Here’s the scoop behind this ESL legend’s own life as an early internet entrepreneur, teacher, traveler, tech geek and family man and how he created the website that seems frozen in time.
If you have ever taught English in a foreign country, there’s probably no way you don’t know all about Dave Sperling and his Dave’s ESL Cafe, the website that “launched thousands of careers”. Here’s the scoop behind this ESL legend’s own life as an early internet entrepreneur, teacher, traveler, tech geek and family man and how he created the website that seems frozen in time. Even if you don’t know Dave from Adam’s house cat – you’ll want to hear about the site that has helped legions of young native English speakers get their first jobs in foreign lands and set them off on life-changing journeys.
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Links to music in the podcast:
Special thanks to Light Organ Records for letting me use the music of We Need Surgery and to Zion Train and Cha Cha for IBelieve!
What a crazy trip to Korea. So much jammed packed in I haven’t had time to share any proper photos, videos, stories. Will have to do it from the US. But in 16 days I interviewed several old friends and acquaintances for Rootabaga, I met up with tons of old friends, hung out with an actress, a model (impressed yet? 😎), an old rock star I was a fan of in the 90s, ate amazing meals, drank more than I should have and saw remote places I’d never been. Can’t wait to share more soon…
When you’re tracking down interesting expats you get to stay in some awesome homes. Case in point, my old friend and colleague John Jackson’s photography and book-filled home in a farming village outside Gwangju, South Korea.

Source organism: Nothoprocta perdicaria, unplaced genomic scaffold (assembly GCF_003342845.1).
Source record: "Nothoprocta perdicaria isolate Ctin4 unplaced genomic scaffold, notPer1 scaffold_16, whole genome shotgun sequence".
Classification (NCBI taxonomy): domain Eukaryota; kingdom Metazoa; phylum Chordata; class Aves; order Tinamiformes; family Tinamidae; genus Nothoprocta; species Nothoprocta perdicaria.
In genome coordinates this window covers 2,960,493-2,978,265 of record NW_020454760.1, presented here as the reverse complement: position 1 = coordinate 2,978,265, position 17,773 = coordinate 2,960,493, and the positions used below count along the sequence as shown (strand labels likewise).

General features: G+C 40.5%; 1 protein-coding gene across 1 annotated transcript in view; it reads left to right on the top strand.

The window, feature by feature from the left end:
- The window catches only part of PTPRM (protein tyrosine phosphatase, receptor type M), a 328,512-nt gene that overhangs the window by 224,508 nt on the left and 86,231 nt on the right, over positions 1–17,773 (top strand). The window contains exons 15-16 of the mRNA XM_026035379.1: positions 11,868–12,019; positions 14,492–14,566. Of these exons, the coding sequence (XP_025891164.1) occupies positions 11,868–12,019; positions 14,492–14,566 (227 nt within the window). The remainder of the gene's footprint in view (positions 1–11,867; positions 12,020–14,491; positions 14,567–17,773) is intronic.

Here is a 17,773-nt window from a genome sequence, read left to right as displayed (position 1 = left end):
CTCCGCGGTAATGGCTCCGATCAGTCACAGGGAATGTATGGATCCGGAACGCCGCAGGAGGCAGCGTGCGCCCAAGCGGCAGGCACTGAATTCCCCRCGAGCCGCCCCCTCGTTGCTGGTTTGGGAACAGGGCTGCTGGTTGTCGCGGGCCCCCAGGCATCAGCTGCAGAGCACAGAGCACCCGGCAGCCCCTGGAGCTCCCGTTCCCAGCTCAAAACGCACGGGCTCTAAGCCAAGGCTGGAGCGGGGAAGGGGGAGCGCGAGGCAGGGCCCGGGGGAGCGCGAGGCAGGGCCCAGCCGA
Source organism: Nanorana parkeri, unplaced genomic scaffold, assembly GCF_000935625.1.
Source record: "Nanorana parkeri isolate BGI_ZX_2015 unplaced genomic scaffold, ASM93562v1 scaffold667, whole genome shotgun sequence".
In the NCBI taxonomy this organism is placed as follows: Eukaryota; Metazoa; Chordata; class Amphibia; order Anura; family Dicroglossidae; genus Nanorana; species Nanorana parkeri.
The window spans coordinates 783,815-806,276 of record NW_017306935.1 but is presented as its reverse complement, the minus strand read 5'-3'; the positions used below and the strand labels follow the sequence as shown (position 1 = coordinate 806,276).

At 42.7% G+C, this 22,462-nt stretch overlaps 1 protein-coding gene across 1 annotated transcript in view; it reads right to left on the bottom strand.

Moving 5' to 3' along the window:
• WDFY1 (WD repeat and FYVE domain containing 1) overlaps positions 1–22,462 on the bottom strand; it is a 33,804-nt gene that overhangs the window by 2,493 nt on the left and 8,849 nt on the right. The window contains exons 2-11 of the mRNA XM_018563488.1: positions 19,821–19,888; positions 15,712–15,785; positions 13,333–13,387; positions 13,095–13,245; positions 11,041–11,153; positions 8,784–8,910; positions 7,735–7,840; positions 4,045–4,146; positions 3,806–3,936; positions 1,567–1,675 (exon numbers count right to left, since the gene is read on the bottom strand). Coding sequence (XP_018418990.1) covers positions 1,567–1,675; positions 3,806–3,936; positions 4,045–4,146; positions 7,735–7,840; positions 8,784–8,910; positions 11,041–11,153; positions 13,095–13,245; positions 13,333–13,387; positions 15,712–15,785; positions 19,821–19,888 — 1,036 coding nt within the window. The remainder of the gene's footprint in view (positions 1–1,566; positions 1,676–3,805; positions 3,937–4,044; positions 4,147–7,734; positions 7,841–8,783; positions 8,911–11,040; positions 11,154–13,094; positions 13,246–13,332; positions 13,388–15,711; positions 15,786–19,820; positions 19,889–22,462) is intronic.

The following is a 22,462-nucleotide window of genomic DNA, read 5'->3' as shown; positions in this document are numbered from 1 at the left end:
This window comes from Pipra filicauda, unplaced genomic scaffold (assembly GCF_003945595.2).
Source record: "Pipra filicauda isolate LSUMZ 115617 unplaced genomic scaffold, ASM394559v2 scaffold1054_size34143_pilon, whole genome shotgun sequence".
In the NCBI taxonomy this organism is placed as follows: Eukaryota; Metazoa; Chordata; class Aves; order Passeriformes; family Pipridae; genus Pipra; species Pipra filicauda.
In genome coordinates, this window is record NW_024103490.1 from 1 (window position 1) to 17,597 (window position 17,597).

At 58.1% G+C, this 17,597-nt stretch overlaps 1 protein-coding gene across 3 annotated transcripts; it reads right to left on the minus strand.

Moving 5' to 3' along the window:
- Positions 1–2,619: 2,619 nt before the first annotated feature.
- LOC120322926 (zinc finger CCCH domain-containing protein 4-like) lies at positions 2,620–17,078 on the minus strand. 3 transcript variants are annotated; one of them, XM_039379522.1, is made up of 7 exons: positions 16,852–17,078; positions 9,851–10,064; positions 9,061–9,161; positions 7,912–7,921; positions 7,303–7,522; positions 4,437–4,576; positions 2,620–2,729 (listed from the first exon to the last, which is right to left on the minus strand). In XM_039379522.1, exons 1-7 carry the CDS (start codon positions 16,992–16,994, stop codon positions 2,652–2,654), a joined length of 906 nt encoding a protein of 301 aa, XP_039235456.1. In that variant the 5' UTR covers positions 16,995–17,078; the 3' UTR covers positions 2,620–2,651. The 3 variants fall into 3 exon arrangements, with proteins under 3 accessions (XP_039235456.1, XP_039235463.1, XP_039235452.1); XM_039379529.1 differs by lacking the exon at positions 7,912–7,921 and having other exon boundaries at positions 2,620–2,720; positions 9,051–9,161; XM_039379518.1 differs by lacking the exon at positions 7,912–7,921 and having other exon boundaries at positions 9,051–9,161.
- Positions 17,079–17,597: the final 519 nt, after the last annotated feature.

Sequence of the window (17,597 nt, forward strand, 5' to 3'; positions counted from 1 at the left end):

Been trying to choose a logo for Rootabaga. It’s tough. But at least the office is comfy – on the island of Koh Rong Samloem, Cambodia. After quitting my job in Hong Kong, I needed a little vacay before starting more interviews in Korea and the US. This was the perfect spot.
No podcast episodes planned from Cambodia but it is a stop along the way – and I did run into an old colleague who, like myself and a couple of upcoming Rootabaga guests, hails from Alabama. He’s a long-term expat – a small-town Alabama lawyer who ended up teaching in Asia and eastern Europe and resides part of the year in Cambodia with his wife. Had a few too many Angkor beers and forgot to take a photo together but did manage to take a few shots of Phnom Penh the last few days.
Just a couple of hours after our post yesterday kind of semi-officially announcing the no-turning-back point for the Rootabaga podcast, fate would have it that an absolute internet legend (in at least one very wide international circle) gave an enthusiastic “yes” to my invitation to be a guest. Can’t tell you how stoked I am. He’s a great guy and his “idea” has helped thousands, probably tens of thousands of people, since the very very early days of the internet. As probably one of the very first and most successful digital nomads ever, he’s been a huge inspiration to me and even this podcast. I’m not going to give away more just yet but at least half of you will know who it is and I find it amazing that he has not been the subject of a podcast if not documentary. If you guess who it is, don’t say. If you recognize that this is about you, thanks again and can’t wait to meet you in person in Los Angeles this spring! (and don’t accept any other invites before that!) 😎